Other Places: Lucky Thompson & Dave Brubeck

In his Jazz Profiles blog, Steve Cerra’s stock in trade is—logically enough— profiles of musicians. He copiously illustrates them with photographs, album covers and sound clips and often adds personal reflections or anecdotes to enrich the mix. The lead story that Steve put up today is about the late tenor and soprano saxophonist Lucky Thompson.

Thompson worked in the 1940s and ‘50s in Dizzy Gillespie’s sextet and with the big bands of Billy Eckstine, Tom Talbert and Count Basie. Hank Jones, Oscar Pettiford and Milt Jackson were among the colleagues who cherished their relationship with Thompson. He made a notable impact on Benny Golson in the early 1950s as Golson formed his style. Half a century later, the young saxophonist Chris Byars adopted Thompson as his model. Go here for the Jazz Profiles post, which includes Steve’s album cover photo essay to the tune of a gorgeous Thompson ballad. It also has Bob Porter’s informative notes about Thompson.

While you’re visiting Cerraville, if you scroll down the left-hand column you will eventually come to Steve’s recent posting of an essay I wrote some time ago to accompany the Time Signatures box of CDs tracing Dave Brubeck’s career from his college days to the 1990s. It has a lot of reading and a lot of pictures.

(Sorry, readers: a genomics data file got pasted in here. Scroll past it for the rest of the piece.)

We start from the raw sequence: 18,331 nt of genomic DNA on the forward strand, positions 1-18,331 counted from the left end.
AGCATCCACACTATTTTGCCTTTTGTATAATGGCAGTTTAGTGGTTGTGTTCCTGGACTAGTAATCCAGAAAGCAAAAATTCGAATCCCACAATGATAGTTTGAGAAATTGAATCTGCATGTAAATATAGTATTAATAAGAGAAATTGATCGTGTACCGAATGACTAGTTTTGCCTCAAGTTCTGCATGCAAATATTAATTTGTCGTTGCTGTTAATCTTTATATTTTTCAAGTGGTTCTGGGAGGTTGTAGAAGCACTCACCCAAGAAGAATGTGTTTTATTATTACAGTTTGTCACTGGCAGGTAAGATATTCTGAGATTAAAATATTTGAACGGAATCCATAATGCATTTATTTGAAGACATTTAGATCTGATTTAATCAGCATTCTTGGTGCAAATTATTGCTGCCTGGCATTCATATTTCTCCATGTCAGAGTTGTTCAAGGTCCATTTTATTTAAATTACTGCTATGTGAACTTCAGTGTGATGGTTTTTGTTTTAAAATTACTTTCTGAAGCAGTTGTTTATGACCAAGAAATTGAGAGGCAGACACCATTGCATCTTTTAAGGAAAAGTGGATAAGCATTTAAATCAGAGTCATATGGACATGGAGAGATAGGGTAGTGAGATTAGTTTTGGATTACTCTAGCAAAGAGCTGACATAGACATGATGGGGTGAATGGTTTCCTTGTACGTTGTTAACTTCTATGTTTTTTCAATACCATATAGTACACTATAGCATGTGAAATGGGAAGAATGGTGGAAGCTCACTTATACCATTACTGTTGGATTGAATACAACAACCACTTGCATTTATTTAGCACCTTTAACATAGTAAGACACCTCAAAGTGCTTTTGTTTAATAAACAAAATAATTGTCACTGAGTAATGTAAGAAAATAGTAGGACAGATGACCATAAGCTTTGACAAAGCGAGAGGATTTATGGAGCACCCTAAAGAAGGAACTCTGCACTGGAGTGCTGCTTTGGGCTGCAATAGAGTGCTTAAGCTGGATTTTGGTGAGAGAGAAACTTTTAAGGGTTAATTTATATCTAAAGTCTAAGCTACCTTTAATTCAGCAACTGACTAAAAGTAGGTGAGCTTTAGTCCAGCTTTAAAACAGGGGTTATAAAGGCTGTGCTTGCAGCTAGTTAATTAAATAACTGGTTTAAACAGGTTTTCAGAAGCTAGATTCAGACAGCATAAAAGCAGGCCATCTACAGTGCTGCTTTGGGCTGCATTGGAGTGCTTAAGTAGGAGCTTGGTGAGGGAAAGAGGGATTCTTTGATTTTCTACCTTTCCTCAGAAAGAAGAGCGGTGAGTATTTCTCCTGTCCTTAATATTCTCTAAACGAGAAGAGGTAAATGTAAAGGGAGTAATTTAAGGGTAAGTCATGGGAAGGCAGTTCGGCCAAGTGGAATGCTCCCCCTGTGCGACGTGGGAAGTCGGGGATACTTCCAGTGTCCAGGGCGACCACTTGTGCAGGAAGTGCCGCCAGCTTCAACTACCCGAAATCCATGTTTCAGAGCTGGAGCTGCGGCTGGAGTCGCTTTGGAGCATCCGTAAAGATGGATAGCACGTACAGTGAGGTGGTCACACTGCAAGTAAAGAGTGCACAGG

For video of Lucky Thompson in action in Paris in the late 1950s, see this Rifftides archive piece.

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  1. says

    Was he really Lucky? He played with several top bands, cut a couple of classic albums, was influential among a discerning few, refused to accept the system controlling Jazz musicians, quit the business, wound up living rough on the streets, then bitter and intractably silent in some sort of Seattle home for sick and indigent, stayed withdrawn until the end.

    The great saxophonist deserves Steve’s and your attention, celebrating his good years. Did he deserve a different life? Does any of us? “Until he is dead, do not yet call a man happy, but only lucky.”

    Foolish, grim thoughts after midnight. I’ll just shut up and put on Lucky Strikes.

  2. says

    Lucky Thompson’s tenor and soprano saxophones are now owned, and played, by Toronto’s Pat LaBarbera, remembered by most as a member of the Buddy Rich big band, and with Elvin Jones’ groups.